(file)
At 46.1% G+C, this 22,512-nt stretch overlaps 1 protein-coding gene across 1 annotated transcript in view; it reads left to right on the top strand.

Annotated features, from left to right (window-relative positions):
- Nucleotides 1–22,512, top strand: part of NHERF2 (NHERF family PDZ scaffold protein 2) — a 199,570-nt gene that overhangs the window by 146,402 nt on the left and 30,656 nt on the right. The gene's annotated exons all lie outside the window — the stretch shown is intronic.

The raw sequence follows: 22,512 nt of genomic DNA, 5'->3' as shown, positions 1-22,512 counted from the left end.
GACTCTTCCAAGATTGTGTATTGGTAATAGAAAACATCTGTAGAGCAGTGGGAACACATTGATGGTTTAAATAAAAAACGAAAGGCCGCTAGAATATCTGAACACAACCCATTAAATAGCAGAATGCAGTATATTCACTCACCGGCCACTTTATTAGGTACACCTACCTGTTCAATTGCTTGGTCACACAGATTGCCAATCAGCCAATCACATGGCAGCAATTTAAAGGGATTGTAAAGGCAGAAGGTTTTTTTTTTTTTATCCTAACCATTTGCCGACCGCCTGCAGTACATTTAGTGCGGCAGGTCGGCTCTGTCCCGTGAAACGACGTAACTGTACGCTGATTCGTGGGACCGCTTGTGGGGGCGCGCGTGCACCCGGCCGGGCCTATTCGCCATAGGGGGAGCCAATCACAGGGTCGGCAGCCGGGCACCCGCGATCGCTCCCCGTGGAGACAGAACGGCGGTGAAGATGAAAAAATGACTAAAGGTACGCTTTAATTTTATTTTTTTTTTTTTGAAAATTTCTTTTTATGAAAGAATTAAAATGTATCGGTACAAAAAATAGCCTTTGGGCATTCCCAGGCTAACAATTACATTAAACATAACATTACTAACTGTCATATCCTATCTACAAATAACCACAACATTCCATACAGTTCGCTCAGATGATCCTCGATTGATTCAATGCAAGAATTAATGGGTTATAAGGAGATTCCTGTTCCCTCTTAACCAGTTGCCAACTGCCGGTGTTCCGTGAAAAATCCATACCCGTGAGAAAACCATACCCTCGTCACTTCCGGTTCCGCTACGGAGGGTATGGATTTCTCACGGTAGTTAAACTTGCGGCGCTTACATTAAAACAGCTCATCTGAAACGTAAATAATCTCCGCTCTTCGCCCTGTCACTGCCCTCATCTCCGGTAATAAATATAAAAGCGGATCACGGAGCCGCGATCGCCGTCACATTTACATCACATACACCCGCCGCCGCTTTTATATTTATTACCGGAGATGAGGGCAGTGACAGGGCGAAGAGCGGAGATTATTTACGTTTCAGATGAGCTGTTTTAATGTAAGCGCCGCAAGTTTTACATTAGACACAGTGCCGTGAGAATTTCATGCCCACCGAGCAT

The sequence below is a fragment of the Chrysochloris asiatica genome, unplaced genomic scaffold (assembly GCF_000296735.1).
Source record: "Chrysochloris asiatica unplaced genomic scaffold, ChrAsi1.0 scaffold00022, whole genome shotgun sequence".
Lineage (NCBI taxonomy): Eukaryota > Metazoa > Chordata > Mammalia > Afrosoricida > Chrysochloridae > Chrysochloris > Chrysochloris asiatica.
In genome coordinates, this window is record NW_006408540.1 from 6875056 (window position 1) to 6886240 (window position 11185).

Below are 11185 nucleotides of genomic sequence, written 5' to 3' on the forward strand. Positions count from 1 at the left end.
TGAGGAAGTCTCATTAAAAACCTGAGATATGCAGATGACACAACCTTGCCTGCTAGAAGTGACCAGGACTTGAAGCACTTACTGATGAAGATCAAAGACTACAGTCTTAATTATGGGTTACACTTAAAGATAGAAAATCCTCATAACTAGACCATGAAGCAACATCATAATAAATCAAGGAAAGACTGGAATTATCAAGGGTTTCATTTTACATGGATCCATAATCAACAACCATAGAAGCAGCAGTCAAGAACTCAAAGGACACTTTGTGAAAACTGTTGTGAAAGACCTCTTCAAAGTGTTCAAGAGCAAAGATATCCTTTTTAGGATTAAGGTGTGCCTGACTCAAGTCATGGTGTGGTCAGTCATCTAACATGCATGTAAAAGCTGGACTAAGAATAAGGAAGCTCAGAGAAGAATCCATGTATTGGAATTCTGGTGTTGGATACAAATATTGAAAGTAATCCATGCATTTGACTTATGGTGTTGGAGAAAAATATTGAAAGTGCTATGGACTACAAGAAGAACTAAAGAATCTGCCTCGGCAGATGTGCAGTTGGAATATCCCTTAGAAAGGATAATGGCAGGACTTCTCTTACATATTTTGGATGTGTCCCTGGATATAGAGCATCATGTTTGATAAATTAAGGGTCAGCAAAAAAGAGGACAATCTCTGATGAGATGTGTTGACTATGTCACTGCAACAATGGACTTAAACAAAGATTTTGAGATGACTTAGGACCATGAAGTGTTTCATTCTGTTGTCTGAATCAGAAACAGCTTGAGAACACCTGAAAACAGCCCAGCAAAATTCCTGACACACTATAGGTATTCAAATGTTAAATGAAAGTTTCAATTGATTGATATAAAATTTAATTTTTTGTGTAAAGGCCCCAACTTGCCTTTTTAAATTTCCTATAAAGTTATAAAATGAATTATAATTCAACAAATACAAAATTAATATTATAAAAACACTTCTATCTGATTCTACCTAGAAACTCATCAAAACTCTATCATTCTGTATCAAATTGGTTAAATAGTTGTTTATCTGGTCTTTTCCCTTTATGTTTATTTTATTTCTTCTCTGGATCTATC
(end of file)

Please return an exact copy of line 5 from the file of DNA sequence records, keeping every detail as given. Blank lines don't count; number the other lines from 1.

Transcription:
GACTCTTCCAAGATTGTGTATTGGTAATAGAAAACATCTGTAGAGCAGTGGGAACACATTGATGGTTTAAATAAAAAACGAAAGGCCGCTAGAATATCTGAACACAACCCATTAAATAGCAGAATGCAGTATATTCACTCACCGGCCACTTTATTAGGTACACCTACCTGTTCAATTGCTTGGTCACACAGATTGCCAATCAGCCAATCACATGGCAGCAATTTAAAGGGATTGTAAAGGCAGAAGGTTTTTTTTTTTTTATCCTAACCATTTGCCGACCGCCTGCAGTACATTTAGTGCGGCAGGTCGGCTCTGTCCCGTGAAACGACGTAACTGTACGCTGATTCGTGGGACCGCTTGTGGGGGCGCGCGTGCACCCGGCCGGGCCTATTCGCCATAGGGGGAGCCAATCACAGGGTCGGCAGCCGGGCACCCGCGATCGCTCCCCGTGGAGACAGAACGGCGGTGAAGATGAAAAAATGACTAAAGGTACGCTTTAATTTTATTTTTTTTTTTTTGAAAATTTCTTTTTATGAAAGAATTAAAATGTATCGGTACAAAAAATAGCCTTTGGGCATTCCCAGGCTAACAATTACATTAAACATAACATTACTAACTGTCATATCCTATCTACAAATAACCACAACATTCCATACAGTTCGCTCAGATGATCCTCGATTGATTCAATGCAAGAATTAATGGGTTATAAGGAGATTCCTGTTCCCTCTTAACCAGTTGCCAACTGCCGGTGTTCCGTGAAAAATCCATACCCGTGAGAAAACCATACCCTCGTCACTTCCGGTTCCGCTACGGAGGGTATGGATTTCTCACGGTAGTTAAACTTGCGGCGCTTACATTAAAACAGCTCATCTGAAACGTAAATAATCTCCGCTCTTCGCCCTGTCACTGCCCTCATCTCCGGTAATAAATATAAAAGCGGATCACGGAGCCGCGATCGCCGTCACATTTACATCACATACACCCGCCGCCGCTTTTATATTTATTACCGGAGATGAGGGCAGTGACAGGGCGAAGAGCGGAGATTATTTACGTTTCAGATGAGCTGTTTTAATGTAAGCGCCGCAAGTTTTACATTAGACACAGTGCCGTGAGAATTTCATGCCCACCGAGCAT